importance of immigration compliance

Why is immigration compliance important?

In 2016, the level of regulatory scrutiny and enforcement activity in the immigration space has increased substantially. This is in part due to the Department of Immigration becoming an enforcement agency with the establishment of the Australian Border Force (and in some cases, a criminal enforcement agency), and new dual role of Fair Work Inspectors to investigate and enforce workplace and immigration laws.

This is evident from the number of actions brought by regulatory and enforcement bodies including the Department and Fair Work Ombudsman and the scale of penalties and fines imposed in respect of breaches of the law.

Some examples include:

7-Eleven Record Fines and Directors Exposed to Liability

Clinica International Sued for Misleading and Exploiting Migrants

Woolworths Liable for Breaches in its Supply Chain

Data is now shared across government agencies and the systems to support enforcement activity, due to new the introduction protocols between the Department of Immigration the Australian Taxation Office (ATO). The protocol has enabled sharing information of more than one million temporary visa holders’ records held by the Department, so that immigration records are matched with PAYG information held on the ATO’s tax systems annually.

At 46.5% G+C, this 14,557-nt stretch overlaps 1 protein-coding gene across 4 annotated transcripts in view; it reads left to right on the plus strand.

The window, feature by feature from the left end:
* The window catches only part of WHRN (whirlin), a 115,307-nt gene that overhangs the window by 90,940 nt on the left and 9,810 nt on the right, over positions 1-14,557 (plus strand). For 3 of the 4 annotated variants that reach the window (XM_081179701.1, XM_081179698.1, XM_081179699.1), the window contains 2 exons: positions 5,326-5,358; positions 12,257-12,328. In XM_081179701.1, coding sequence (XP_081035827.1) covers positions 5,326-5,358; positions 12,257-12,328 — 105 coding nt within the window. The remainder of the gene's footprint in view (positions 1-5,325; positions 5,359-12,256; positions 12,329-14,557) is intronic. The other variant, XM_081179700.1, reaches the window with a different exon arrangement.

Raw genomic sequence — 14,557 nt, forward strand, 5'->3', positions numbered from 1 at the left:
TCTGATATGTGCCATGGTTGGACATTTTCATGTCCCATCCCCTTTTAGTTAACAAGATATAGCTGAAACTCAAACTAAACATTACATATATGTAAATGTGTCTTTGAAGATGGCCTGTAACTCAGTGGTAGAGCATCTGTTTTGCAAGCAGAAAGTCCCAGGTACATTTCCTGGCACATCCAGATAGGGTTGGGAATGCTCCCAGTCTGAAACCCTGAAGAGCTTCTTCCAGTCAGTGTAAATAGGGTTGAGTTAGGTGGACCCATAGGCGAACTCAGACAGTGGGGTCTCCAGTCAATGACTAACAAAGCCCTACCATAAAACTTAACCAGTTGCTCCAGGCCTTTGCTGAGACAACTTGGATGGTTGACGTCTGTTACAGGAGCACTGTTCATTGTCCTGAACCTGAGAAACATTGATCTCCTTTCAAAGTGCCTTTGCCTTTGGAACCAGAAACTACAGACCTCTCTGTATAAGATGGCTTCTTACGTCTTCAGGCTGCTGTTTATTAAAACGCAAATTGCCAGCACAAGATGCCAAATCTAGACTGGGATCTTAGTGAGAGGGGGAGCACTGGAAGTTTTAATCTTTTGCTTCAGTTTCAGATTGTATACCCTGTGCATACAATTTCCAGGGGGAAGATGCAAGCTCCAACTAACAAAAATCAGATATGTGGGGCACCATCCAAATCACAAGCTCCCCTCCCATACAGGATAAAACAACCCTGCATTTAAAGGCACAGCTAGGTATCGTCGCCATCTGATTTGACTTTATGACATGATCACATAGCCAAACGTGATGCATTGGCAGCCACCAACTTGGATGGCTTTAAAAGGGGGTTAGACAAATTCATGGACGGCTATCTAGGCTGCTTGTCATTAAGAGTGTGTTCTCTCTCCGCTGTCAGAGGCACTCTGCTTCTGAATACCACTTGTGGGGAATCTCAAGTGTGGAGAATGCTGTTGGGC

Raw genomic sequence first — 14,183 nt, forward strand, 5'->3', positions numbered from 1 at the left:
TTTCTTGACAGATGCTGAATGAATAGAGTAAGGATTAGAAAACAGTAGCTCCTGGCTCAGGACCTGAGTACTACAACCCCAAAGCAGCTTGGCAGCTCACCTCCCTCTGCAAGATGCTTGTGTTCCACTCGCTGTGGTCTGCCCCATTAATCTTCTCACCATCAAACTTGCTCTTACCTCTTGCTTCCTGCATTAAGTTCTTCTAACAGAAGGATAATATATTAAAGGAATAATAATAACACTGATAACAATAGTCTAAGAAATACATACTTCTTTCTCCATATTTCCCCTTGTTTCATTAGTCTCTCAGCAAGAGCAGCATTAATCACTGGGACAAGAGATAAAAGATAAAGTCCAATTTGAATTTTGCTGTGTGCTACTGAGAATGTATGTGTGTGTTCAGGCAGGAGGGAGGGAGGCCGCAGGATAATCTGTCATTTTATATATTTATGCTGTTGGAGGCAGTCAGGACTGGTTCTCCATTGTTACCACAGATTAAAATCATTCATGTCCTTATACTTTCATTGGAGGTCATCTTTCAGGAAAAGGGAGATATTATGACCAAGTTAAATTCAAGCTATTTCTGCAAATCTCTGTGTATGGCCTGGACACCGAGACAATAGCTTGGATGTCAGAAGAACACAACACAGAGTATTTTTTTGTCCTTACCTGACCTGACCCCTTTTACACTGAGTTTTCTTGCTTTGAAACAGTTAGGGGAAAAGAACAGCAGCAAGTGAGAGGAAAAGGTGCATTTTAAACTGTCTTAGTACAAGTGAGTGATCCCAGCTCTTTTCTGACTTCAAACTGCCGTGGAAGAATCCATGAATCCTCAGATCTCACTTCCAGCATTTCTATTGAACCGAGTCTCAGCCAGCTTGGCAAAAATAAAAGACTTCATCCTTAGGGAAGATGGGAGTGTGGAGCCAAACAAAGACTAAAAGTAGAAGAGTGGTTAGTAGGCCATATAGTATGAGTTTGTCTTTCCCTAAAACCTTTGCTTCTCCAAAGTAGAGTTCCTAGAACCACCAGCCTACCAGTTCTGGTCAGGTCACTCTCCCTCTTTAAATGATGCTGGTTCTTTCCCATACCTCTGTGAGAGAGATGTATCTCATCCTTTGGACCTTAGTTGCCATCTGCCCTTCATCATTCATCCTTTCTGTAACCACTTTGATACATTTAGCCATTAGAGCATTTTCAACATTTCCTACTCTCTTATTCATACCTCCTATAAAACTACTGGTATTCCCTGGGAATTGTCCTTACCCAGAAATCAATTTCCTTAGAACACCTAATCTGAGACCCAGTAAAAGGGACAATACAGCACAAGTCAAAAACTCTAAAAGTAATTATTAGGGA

In this context, Australian employers need to consider implementing better standard of governance and compliance risk oversight, as well as systems for management of operational risks related to immigration.  For smaller organisations, this means being aware of the risks and having systems and processes to manage them.  For larger organisations, the best approach is to adopt a broad enterprise-wide risk management approach where immigration compliance is embedded into all decision-making processes within the organisation.

Another key feature of the regulatory landscape is the increasing focus on personal liability of directors and executive officers. We have seen an increase in the occurrence of  work site visits, inspections and audits, and directors and senior managers have a clear responsibility to develop and drive a culture of compliance.

The consequences of non-compliance are significant. Substantial penalties apply per immigration breach:

Companies Individuals
Infringement Notice $16,200 $3,240
Civil Penalty $81,000 $16,200
Criminal Penalty $108,000 $21,600 + 2 years imprisonment
Aggravated Offences $270,000 $54,000 + 2 years imprisonment

For assistance with compliance and risk management in your business, please contact us on (02) 8896 6056 or email our Managing Director Sarah Thapa on sarah@themigrationagency.com.au.

 

Leave a Comment

Your email address will not be published. Required fields are marked *

two × five =